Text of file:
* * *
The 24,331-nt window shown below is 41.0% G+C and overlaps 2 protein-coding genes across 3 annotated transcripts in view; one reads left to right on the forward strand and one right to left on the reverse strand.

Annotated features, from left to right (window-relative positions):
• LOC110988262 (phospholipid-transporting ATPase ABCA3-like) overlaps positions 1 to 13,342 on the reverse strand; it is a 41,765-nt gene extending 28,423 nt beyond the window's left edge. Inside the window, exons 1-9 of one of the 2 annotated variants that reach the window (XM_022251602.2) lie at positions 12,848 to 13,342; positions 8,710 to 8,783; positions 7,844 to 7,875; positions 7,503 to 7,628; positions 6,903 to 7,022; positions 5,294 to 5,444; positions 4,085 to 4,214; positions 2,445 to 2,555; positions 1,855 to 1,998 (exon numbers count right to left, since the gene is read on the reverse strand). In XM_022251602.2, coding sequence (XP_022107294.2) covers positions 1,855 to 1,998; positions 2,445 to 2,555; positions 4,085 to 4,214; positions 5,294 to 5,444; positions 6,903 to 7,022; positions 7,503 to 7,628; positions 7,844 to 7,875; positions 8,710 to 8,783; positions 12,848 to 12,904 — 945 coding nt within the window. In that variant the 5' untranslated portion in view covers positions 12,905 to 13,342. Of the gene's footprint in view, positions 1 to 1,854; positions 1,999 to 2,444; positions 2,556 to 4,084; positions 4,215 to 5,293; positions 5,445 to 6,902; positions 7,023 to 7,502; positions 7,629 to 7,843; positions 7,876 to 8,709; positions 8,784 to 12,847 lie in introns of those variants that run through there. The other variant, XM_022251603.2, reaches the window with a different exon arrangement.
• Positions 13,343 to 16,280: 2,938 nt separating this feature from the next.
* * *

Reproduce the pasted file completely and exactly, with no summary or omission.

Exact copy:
The 24,331-nt window shown below is 41.0% G+C and overlaps 2 protein-coding genes across 3 annotated transcripts in view; one reads left to right on the forward strand and one right to left on the reverse strand.

Annotated features, from left to right (window-relative positions):
• LOC110988262 (phospholipid-transporting ATPase ABCA3-like) overlaps positions 1 to 13,342 on the reverse strand; it is a 41,765-nt gene extending 28,423 nt beyond the window's left edge. Inside the window, exons 1-9 of one of the 2 annotated variants that reach the window (XM_022251602.2) lie at positions 12,848 to 13,342; positions 8,710 to 8,783; positions 7,844 to 7,875; positions 7,503 to 7,628; positions 6,903 to 7,022; positions 5,294 to 5,444; positions 4,085 to 4,214; positions 2,445 to 2,555; positions 1,855 to 1,998 (exon numbers count right to left, since the gene is read on the reverse strand). In XM_022251602.2, coding sequence (XP_022107294.2) covers positions 1,855 to 1,998; positions 2,445 to 2,555; positions 4,085 to 4,214; positions 5,294 to 5,444; positions 6,903 to 7,022; positions 7,503 to 7,628; positions 7,844 to 7,875; positions 8,710 to 8,783; positions 12,848 to 12,904 — 945 coding nt within the window. In that variant the 5' untranslated portion in view covers positions 12,905 to 13,342. Of the gene's footprint in view, positions 1 to 1,854; positions 1,999 to 2,444; positions 2,556 to 4,084; positions 4,215 to 5,293; positions 5,445 to 6,902; positions 7,023 to 7,502; positions 7,629 to 7,843; positions 7,876 to 8,709; positions 8,784 to 12,847 lie in introns of those variants that run through there. The other variant, XM_022251603.2, reaches the window with a different exon arrangement.
• Positions 13,343 to 16,280: 2,938 nt separating this feature from the next.